The beauty of trekking up the mountains is that the physical pain of the arduous climb will vanish after reaching the top as the cool breeze and breathtaking sights can provide you an out-of-the world experience. The tone and hue of mountains and hills change with every season. The hills’ rhythm during the monsoon will be different when snow falls. And in the summer season, the mountains have a distinct demeanour.
Kakkayam in Kozhikode district is a high-range destination that has hills shrouded in mystery. The enchanting place oozes with wilderness and the majestic water body that hugs the hills gives a touch of class to the whole setting. The valley houses the hydro-electric project and one could also enjoy the charm of the vast expanse of green meadows.
Drive through erstwhile kingdom of Kurumbranad
While coming from Kozhikode, take the right turn from Balussery junction. After passing through Karumala and Ekarool, one would enter the land of Kurumbranad, which was once a Nair Hindu feudal kingdom. The drive along this stretch of road can be a bit tricky as one could find numerous dots of patchworks on the road that were carried out by the Public Works Department. As you turn left from the Estate junction, the soothing sight of lush greenery would lift your spirits. After driving through the mountain pass after touching Kattippara and Thalayad, you will have to descend for a while to reach Kakkayam Angadi. Malabar’s first hydel project, which was commissioned 50 years ago, is situated here.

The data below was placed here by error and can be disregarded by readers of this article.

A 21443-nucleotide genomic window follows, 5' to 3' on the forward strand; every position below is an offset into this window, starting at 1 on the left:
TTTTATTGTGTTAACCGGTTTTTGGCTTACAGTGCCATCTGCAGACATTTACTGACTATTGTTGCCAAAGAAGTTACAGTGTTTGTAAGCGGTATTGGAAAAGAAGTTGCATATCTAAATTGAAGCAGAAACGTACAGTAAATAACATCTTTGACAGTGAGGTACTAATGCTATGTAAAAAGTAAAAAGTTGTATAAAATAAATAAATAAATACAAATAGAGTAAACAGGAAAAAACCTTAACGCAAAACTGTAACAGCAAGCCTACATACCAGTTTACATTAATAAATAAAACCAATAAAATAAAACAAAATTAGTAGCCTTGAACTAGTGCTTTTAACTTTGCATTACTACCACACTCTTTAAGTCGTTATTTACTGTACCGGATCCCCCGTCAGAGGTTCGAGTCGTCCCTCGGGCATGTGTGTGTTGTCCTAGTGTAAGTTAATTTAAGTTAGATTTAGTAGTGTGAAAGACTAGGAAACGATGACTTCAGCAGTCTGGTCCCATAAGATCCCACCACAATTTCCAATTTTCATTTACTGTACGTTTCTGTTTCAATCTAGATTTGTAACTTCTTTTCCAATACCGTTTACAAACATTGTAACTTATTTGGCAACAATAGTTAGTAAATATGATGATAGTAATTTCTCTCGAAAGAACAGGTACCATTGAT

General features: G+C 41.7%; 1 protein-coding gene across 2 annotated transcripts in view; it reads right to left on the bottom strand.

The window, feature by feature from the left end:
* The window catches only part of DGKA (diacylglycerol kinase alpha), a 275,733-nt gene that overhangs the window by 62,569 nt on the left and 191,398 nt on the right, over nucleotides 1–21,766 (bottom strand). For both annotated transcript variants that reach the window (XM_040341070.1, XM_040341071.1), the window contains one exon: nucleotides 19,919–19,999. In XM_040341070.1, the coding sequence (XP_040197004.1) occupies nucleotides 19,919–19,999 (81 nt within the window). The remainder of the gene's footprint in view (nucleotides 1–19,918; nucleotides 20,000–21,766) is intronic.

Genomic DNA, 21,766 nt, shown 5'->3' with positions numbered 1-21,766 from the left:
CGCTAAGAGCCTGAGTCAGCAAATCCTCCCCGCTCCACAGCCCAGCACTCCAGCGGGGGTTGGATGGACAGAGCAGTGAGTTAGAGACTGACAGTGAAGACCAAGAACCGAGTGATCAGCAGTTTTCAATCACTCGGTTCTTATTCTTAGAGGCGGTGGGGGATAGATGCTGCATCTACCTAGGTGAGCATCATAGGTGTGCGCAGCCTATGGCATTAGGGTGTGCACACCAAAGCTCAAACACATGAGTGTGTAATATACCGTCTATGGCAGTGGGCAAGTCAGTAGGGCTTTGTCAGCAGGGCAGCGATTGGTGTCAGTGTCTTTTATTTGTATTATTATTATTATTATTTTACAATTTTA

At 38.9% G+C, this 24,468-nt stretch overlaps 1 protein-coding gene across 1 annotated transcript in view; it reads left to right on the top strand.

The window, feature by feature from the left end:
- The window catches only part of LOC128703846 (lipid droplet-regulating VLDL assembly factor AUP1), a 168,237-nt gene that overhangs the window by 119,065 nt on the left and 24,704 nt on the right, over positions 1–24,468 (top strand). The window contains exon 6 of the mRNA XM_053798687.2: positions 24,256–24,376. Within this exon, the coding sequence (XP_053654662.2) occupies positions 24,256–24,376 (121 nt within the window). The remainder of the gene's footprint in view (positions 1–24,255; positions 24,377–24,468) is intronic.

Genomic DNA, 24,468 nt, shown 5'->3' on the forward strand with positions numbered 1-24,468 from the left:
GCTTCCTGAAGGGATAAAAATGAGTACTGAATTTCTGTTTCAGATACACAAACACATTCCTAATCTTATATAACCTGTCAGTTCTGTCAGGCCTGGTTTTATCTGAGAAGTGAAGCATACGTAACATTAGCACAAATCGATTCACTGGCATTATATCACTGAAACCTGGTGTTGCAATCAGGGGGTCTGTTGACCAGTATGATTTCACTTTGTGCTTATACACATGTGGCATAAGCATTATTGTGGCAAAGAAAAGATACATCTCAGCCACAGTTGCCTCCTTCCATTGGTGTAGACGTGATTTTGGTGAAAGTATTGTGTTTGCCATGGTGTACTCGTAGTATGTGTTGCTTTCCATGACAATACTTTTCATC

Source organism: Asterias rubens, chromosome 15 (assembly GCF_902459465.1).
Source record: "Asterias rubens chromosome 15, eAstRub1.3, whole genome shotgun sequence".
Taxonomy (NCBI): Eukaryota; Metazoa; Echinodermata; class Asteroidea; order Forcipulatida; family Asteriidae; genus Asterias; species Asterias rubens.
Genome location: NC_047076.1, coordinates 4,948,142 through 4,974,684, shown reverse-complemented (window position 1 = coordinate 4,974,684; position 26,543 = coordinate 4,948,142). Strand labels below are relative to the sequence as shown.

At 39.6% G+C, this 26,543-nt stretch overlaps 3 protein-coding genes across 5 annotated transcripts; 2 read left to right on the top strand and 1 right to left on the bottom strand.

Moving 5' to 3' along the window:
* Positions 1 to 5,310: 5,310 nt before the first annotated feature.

Memories of a sordid past
Kakkayam brings with it some unpleasant memories of the past. A string of quarters, which was put in place during the construction of the hydel project in the 70s, could be seen. Is there are a cry of agony emanating from the dark rooms of these lodging spaces? It is said that Regional Engineering College student P Rajan, who was taken into police custody from the college hostel during the emergency days, was tortured to death in one of the dark rooms of the quarters. It is also said that MISA (Maintenance of Internal Security Act) detainee Rajan was finally consumed by the depths of the Urakkuzhi waterfalls.